President Barack Obama is asking Congress for $5.6 billion more for the war against ISIS, and is sending another 1,500 troops to Iraq.
The White House made the announcements as congressional leaders exited a post-election lunch with the president without speaking to the press.
Obama's latest request is stacked on top of a $6.2 billion ask to combat the Ebola crisis.
The White House said the troops heading to Iraq would be in a non-combat role advising the Iraq military. The funding for the war on ISIS, also known as the Islamic State or ISIL, includes money to upgrade the Iraqi military as well as Kurdish forces. It also includes funding for State Department activities.
Both supplementals are likely to be part of the overall debate on funding the government. Congress must pass a new spending bill to avoid a government shutdown. Here's the statement from Press Secretary Josh Earnest:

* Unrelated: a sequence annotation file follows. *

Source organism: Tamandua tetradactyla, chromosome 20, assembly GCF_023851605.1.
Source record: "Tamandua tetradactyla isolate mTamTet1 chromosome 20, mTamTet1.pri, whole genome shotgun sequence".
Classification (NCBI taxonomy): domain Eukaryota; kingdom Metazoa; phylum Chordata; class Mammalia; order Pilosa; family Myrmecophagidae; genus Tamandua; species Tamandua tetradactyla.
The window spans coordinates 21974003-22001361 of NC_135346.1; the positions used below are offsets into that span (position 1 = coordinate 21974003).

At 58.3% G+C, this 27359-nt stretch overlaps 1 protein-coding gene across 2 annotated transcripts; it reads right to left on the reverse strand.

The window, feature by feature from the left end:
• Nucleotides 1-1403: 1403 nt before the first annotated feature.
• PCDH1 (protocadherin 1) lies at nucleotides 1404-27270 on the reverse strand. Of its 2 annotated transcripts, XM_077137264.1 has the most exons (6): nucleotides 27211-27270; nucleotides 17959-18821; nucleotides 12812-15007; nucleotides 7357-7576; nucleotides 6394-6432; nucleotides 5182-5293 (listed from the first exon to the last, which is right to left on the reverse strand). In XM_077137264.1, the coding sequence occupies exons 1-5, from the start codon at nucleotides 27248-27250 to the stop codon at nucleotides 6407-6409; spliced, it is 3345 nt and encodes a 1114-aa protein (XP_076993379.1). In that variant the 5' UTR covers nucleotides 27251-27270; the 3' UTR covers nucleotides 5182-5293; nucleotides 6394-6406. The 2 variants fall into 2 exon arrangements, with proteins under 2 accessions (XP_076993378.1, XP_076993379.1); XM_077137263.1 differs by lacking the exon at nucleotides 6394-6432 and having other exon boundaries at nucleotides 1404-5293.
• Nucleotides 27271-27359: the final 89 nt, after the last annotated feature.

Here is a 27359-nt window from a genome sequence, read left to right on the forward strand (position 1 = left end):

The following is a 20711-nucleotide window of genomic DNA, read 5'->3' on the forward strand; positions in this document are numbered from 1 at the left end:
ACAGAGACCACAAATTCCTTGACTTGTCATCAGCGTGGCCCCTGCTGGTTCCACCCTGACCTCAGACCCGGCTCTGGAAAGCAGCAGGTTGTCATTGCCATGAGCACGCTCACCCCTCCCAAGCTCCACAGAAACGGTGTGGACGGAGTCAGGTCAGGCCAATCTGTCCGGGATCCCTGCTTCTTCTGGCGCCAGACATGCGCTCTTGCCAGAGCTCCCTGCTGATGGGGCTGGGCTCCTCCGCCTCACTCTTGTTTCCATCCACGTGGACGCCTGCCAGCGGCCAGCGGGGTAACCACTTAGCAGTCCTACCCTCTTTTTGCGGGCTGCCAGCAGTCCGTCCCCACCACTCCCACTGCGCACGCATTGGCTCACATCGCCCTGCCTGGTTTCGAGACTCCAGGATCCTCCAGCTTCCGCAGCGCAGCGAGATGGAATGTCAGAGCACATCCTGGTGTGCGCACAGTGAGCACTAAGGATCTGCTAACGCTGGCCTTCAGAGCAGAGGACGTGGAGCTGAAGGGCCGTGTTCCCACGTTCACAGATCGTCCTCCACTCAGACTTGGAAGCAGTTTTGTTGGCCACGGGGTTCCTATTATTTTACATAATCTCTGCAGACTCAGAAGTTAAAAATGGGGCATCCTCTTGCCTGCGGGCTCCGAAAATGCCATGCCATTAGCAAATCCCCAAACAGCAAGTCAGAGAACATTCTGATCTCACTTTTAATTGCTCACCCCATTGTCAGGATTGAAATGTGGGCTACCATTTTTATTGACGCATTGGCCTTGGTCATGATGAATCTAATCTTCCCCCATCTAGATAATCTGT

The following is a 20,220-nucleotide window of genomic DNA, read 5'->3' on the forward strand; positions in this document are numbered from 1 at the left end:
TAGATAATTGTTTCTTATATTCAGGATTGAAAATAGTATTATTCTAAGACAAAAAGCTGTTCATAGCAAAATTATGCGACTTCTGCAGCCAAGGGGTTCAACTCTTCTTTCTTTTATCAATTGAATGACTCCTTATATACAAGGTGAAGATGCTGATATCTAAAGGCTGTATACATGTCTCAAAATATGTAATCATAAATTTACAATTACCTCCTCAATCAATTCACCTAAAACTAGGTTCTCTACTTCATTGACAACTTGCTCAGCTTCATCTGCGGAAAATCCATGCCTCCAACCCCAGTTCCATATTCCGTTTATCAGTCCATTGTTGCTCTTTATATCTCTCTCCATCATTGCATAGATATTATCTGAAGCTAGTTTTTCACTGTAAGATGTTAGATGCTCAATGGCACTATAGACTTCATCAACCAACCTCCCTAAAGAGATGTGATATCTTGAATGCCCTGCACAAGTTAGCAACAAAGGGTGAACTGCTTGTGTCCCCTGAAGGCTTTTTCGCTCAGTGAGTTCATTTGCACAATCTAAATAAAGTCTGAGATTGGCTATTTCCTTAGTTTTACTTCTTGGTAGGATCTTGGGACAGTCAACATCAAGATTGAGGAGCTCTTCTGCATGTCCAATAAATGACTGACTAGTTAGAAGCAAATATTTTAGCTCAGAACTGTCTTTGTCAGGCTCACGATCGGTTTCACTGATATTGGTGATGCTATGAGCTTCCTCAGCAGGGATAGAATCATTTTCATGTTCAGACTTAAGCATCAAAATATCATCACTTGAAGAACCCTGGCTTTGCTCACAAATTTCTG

One of the pillars of the United States’ counter-ISIL strategy is building the capacity of local forces to take the fight to ISIL. We have been providing this support for Iraqi Security Forces through advise and assist programs; through the provision of weapons, equipment, and intelligence; and through airstrikes with our coalition partners to enable our Iraqi partners’ success. As a part of our strategy for strengthening partners on the ground, President Obama today authorized the deployment of up to 1500 additional U.S. military personnel in a non-combat role to train, advise, and assist Iraqi Security Forces, including Kurdish forces. The President also authorized U.S. personnel to conduct these integral missions at Iraqi military facilities located outside Baghdad and Erbil. U.S. troops will not be in combat, but they will be better positioned to support Iraqi Security Forces as they take the fight to ISIL. The President took these decisions at the request of the Iraqi Government and upon the recommendation of Secretary Hagel and his military commanders based upon the assessed needs of the Iraqi Security Forces. This mission will be undertaken in coordination with multiple coalition partners and will be funded through the request for an Iraq Train and Equip fund that the Administration will submit to Congress. In recent weeks ISIL has suffered a series of defeats in Iraq against the Iraqi Security Forces and Peshmerga, with the support of U.S. and coalition air strikes and Intelligence, Surveillance and Reconnaissance, and as well as U.S. military advice. The United States and its coalition partners will continue to confront the threat of ISIL with strength and resolve as we seek to degrade and ultimately defeat ISIL through a comprehensive and sustained counterterrorism campaign. The President values the dedication and valor of the American servicemen and women whom he asks to carry out this mission on behalf of the American people.Get breaking news alerts and more from Roll Call in your inbox or on your iPhone.